Microsoft SQL Server/Stored procedures

IntroductionEdit

A stored procedure (sp) is a group of SQL requests, saved into a database. In SSMS, they can be found just near the tables.

Actually in terms of software architecture, it's better to stored the T-SQL language into the database, because if a tier changes there would be no need to modify another.

Usually the stored procedures manipulate their database tables, however they can also interact with the other databases tables, even located on another server, called a linked server. To create a linked server:

  • In SSMS, click on the menu "Server objects", "Linked servers", and fill the account to use to connect.
  • In SQL, use sp_addlinkedserver[1].

Example of join between two servers:

select *
from table1 t1
inner join [server2].[base2].[dbo].[table2] t2 on t2.id = t1.t2_id

SyntaxEdit

The Microsoft T-SQL language provides a few improvements from the SQL standard:

  • By default, quotation marks play a different role than apostrophes which serves to create strings of characters. To use them in the same way (for example to nest them), one should launch SET QUOTED_IDENTIFIER ON.
  • In SSMS, a SQL request can be executed in three ways:
  1. Directly in a blank window, visible when clicking on "New request". Then it's possible to save it in a .sql file, to be able to reopen it in the same window.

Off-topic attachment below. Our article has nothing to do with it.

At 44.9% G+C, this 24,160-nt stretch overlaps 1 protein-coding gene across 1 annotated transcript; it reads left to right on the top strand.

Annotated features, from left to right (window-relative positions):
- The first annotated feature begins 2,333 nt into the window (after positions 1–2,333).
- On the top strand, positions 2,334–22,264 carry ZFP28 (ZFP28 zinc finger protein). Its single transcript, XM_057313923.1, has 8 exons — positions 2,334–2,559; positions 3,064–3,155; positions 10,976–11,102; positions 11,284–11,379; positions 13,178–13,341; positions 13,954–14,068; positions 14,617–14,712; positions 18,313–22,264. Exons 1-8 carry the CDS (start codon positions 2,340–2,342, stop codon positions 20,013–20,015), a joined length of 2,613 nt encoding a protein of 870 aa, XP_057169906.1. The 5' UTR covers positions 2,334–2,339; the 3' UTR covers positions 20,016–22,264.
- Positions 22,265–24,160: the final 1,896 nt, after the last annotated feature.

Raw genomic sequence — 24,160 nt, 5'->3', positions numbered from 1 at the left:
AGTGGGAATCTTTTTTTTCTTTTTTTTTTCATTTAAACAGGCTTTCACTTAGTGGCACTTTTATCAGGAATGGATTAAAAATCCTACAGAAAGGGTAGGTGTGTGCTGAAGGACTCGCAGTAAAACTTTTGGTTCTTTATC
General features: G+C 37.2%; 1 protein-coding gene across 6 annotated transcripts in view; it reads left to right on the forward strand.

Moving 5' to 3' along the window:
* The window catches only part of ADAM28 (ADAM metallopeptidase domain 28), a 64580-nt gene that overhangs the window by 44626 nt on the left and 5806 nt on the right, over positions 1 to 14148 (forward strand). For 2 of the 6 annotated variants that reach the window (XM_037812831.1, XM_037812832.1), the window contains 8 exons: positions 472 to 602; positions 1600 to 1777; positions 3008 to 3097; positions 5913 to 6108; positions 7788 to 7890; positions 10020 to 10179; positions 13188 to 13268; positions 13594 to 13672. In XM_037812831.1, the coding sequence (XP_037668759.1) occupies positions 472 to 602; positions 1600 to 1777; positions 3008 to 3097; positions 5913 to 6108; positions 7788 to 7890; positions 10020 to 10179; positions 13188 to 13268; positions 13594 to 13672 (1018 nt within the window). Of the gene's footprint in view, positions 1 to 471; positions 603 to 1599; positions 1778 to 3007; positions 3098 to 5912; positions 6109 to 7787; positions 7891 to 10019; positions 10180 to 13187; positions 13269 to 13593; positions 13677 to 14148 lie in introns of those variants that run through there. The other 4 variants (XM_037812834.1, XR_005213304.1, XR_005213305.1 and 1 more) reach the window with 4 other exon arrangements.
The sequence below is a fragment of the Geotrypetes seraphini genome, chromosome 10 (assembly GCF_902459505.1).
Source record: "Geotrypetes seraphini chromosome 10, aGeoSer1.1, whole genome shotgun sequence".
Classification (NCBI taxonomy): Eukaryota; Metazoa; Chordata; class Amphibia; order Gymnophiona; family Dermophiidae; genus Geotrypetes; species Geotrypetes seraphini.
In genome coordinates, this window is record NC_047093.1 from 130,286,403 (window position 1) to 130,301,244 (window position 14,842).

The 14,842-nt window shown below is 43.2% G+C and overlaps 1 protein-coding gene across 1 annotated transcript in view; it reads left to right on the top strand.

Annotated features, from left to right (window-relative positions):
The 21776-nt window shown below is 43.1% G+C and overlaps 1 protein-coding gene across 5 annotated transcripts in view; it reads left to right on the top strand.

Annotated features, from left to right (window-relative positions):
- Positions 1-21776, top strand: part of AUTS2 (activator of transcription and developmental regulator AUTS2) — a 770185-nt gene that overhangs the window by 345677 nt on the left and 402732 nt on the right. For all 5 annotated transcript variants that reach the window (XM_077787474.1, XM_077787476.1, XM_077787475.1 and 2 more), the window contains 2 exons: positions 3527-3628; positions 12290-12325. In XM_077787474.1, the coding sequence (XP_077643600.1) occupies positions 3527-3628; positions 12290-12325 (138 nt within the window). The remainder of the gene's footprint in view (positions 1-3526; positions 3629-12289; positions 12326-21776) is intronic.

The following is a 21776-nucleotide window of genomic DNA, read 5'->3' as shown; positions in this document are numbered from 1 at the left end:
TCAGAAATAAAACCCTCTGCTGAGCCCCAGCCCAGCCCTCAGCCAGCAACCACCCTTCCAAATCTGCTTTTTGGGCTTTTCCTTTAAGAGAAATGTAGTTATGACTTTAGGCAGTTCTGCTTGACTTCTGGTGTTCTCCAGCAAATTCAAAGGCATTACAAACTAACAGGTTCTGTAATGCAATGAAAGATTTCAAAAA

2. By storing it in a string variable, before executing it with sp_executesql[2]. This has the advantage to allow to incorporate variables (eg: a database name), but the inconvenient to suppress the syntactic coloration, the autocompletion (IntelliSense[3]) and the SSMS debugging. Eg:
     DECLARE @Request1 NVARCHAR(MAX)
     DECLARE @MyTable1 NVARCHAR(MAX)
     SET @MyTable1 = 
     SET @Requst1 =  'SELECT * FROM ' + @MyTable1
     EXECUTE sp_executesql @Request1
    
  3. By executing a procedure stored in a database, which contains the request. Eg:
     EXEC [MaBase1].[dbo].[MyProcedure1]
    

This call can be followed by arguments, like the imperative programming procedures.

Indeed, there a two sorts of variables in the stored procedures:

  1. The private ones, introduced with Declare.
  2. The arguments:
@StartDate varchar(8)       -- Mandatory argument
@EndDate varchar(8) = null  -- Optional argument